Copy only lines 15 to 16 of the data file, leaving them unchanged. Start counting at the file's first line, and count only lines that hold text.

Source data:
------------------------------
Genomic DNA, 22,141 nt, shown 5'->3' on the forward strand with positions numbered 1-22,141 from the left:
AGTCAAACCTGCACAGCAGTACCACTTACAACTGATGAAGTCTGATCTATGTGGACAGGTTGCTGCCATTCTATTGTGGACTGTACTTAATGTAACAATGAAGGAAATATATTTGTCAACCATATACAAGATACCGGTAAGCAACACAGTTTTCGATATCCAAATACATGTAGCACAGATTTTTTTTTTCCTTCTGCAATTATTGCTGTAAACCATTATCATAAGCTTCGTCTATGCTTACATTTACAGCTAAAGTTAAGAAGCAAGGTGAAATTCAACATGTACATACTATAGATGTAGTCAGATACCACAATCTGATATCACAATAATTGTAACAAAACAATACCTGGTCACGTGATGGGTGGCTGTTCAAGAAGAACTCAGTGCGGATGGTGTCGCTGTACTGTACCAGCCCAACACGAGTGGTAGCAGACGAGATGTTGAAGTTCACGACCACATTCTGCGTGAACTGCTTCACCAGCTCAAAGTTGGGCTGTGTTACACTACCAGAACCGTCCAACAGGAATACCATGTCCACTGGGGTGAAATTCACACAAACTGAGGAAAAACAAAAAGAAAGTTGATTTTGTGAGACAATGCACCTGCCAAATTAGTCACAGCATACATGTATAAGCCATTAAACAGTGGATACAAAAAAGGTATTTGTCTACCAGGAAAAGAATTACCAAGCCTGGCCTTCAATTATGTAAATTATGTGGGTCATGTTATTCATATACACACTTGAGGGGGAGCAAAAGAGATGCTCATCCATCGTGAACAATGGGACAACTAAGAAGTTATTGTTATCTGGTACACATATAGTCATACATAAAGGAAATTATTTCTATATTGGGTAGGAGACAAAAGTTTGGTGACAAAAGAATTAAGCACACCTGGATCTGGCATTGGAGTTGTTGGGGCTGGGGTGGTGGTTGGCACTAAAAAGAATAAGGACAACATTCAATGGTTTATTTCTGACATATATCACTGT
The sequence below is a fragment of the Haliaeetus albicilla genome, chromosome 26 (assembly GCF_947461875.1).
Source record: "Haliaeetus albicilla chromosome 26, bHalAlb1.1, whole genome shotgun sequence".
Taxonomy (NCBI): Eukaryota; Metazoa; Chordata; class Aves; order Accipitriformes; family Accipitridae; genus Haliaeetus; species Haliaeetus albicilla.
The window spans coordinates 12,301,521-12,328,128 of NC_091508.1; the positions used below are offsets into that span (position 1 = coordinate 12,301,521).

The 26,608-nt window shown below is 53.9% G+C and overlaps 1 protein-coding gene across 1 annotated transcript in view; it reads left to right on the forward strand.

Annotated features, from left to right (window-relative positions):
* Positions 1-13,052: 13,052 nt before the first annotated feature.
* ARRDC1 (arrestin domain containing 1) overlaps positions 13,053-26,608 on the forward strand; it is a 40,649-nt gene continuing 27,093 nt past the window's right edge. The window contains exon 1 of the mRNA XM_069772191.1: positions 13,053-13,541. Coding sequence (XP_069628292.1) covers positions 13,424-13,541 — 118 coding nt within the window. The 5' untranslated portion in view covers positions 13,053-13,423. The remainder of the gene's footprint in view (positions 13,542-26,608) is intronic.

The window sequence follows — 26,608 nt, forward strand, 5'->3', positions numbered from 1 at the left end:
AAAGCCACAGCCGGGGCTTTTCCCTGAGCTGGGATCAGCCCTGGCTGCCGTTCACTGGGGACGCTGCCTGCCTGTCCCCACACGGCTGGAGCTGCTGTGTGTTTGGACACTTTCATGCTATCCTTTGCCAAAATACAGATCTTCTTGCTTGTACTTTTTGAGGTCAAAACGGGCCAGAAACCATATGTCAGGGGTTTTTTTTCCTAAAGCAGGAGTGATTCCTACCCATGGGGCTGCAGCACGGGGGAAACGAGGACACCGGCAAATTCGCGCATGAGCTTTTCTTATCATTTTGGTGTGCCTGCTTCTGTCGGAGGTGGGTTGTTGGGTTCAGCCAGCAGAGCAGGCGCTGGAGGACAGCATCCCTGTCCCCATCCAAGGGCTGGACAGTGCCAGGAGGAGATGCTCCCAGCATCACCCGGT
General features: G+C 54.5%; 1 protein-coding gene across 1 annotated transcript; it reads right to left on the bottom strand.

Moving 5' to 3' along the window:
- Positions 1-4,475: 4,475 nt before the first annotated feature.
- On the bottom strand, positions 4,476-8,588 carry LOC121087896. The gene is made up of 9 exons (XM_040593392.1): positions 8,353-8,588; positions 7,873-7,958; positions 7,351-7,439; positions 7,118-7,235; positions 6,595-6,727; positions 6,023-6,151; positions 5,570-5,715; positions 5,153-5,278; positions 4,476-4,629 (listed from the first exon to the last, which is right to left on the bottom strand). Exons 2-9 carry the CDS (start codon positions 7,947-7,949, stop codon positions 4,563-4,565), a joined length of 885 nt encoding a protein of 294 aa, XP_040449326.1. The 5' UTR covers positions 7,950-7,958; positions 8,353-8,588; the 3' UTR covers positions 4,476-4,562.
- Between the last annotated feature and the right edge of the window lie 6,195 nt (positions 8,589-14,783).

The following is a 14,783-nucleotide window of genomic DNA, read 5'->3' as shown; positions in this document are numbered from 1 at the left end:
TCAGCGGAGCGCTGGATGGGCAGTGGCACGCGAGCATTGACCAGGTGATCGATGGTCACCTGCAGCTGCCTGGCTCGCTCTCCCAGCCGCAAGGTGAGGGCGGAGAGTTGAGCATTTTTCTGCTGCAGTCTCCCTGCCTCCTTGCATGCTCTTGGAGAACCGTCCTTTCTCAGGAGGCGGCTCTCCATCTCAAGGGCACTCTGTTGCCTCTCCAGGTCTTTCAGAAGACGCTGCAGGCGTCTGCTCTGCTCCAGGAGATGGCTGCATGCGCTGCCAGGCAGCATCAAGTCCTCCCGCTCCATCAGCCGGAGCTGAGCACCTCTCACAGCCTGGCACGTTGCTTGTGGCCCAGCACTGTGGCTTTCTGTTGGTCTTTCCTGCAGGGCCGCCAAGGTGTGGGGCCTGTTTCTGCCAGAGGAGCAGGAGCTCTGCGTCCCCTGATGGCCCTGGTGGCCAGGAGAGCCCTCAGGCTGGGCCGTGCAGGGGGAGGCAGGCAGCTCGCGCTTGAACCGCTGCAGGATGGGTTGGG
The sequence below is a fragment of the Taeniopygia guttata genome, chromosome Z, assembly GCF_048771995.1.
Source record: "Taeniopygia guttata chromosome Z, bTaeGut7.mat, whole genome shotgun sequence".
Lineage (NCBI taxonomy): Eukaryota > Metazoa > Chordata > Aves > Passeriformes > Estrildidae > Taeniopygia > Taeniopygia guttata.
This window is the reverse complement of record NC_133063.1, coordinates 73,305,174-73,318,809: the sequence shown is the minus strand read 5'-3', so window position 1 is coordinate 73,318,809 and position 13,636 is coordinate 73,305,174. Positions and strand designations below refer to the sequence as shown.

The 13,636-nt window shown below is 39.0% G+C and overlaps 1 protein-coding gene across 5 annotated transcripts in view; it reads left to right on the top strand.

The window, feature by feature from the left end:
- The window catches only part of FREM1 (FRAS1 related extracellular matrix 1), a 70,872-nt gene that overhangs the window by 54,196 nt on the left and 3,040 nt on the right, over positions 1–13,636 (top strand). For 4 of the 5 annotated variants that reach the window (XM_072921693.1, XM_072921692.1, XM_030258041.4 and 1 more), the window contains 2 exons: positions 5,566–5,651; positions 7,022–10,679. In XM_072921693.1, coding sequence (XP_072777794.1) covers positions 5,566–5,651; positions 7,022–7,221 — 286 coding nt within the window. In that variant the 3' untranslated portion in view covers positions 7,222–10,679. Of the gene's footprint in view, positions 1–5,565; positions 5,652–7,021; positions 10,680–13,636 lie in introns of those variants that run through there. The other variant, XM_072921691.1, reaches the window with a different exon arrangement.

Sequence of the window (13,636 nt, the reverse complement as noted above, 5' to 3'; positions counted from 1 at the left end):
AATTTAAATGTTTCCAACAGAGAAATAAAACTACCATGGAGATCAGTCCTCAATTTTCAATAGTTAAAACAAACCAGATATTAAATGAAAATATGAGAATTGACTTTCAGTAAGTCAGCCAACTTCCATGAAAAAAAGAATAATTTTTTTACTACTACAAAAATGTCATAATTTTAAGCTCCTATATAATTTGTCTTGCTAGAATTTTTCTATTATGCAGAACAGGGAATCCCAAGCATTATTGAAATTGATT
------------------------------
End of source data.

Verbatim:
- Positions 1-4,475: 4,475 nt before the first annotated feature.
- On the bottom strand, positions 4,476-8,588 carry LOC121087896. The gene is made up of 9 exons (XM_040593392.1): positions 8,353-8,588; positions 7,873-7,958; positions 7,351-7,439; positions 7,118-7,235; positions 6,595-6,727; positions 6,023-6,151; positions 5,570-5,715; positions 5,153-5,278; positions 4,476-4,629 (listed from the first exon to the last, which is right to left on the bottom strand). Exons 2-9 carry the CDS (start codon positions 7,947-7,949, stop codon positions 4,563-4,565), a joined length of 885 nt encoding a protein of 294 aa, XP_040449326.1. The 5' UTR covers positions 7,950-7,958; positions 8,353-8,588; the 3' UTR covers positions 4,476-4,562.